With country life gradually giving way to suburban living in mid-Missouri, the region facing a problem that affects everyone - as more people move in and more buildings are built, the night sky is disappearing.
As places like Jefferson City and Columbia grow, a new chapter is beginning as mid-Missouri realizes a future with few stars in the sky is inevitable.
"I see the same things going on everywhere," Said Amateur Astronomer Val Germann. "Moberly, Mexico, Jefferson City, Sedalia. We have urban sprawl, and with urban sprawl comes parking lots. They illuminate 24 hours a day, for reasons unknown."
Germann has lived in the region his whole life. Germann said when he was young, Rock Bridge Memorial State Park was an ideal location to see the Milky Way. Now, he said, there is no place in mid-Missouri where there are astronomically dark skies.
"I have to drive now 700 miles to get away from the lighting of the midwest, and that's not even the East Coast." Germann said. "But for astronomically dark skies, you have to drive from 700 miles to the southwest from Columbia."
Germann said the closest place he can go for astronomically dark skies is the Oklahoma panhandle.
It's a problem University of Missouri's Dr. Angela Speck said makes it difficult for anyone in mid-Missouri with a telescope to see anything. Speck is a Professor of Astrophysics and Director of the Astronomy Department.
"We can basically see only very, very bright things," Speck said.
"It's barely more than you can see with the naked eye. We're seeing maybe 10% of what's out there."
However, the scope of the problem reaches beyond astronomers having difficulty with their research. Dr. Gracia Nabhane of Capital Region Medical Center said artificial light contributes to major sleep disorders as well.
"The most common are night shift sleep disorders and circadian rhythm sleep disorders," Nabhane said. "These are disorders that did not exist before the advent of artificial light."
Dr. Nabhane said many people who come to see her are so used to the effects of artificial light on their bodies that they rarely realize their natural sleep patterns are being disrupted. Nabhane said even the most basic education on the topic can help prevent a host of physical ailments.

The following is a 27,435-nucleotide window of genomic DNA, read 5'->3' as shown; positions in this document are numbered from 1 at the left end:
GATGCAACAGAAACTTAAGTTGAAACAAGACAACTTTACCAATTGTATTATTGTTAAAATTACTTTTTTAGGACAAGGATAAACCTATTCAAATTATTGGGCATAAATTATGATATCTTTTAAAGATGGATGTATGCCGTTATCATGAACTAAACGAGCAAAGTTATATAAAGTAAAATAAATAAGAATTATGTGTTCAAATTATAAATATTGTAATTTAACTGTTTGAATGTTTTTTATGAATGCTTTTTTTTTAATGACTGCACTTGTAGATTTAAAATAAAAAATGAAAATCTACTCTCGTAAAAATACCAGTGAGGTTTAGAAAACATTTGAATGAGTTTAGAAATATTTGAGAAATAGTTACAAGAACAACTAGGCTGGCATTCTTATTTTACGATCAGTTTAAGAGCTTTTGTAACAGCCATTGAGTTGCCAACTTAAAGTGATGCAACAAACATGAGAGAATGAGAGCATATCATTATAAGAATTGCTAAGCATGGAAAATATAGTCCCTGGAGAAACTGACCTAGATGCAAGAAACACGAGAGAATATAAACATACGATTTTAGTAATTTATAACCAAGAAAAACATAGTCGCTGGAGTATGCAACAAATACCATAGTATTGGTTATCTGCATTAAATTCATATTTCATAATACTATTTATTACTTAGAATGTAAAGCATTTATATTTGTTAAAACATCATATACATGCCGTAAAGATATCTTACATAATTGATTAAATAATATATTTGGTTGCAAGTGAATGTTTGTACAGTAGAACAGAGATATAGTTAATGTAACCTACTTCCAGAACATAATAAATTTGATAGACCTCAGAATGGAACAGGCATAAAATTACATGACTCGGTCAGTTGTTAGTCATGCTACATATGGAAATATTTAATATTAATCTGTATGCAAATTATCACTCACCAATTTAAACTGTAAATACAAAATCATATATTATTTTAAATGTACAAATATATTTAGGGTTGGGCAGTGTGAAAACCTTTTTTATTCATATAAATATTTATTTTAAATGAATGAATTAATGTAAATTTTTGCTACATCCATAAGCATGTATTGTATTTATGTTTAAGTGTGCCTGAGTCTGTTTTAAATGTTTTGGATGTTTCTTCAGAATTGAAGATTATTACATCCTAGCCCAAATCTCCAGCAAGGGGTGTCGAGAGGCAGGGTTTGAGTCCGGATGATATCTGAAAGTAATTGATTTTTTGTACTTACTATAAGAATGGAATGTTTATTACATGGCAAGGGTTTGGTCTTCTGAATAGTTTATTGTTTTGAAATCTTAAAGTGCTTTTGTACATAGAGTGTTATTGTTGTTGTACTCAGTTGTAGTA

She said much research remains to be done on the extent to which the disappearance of truly dark skies affects human health.
However, turning down the lights and restoring the dark sky is incredibly complicated. For places like Jefferson City to turn down the lights and restore the dark sky, all of the businesses and entities who own the lighting of each individual area would have to cooperate. Or, cities would have to pass citywide lighting ordinances that mandate businesses to turn down their lighting.
Jefferson City passed an ordinance in 2002 which called for all new buildings constructed to have energy efficient outdoor lighting, and introduced standards based on existing light pollution research.
However the ordinance was not retroactive, meaning the vast majority of buildings already constructed would not have to comply with the new lighting standards.
One real estate owner told KRCG13 he is actually willing to pay extra to keep the lights at his commercial development turned on during the night.
"I'm more concerned with the safety of our tenants and their security," Jim Jordan of Property Research Company said. "We're not being offensive to anyone, because we aren't adjacent to any residential properties."
Jordan also said to him, it's a matter of pride to make the buildings he owns on West Edgewood Drive look nice at night. Although Jordan's commercial properties only constitute a small fraction of all the buildings lit up at night, it remains in the hands of real estate owners to control their exterior lighting.
As mid-Missouri grows and more buildings are constructed, the night sky is becoming lost in the glare of opportunity.
Light pollution is a well-documented phenomenon across the entire world. For more information, click here.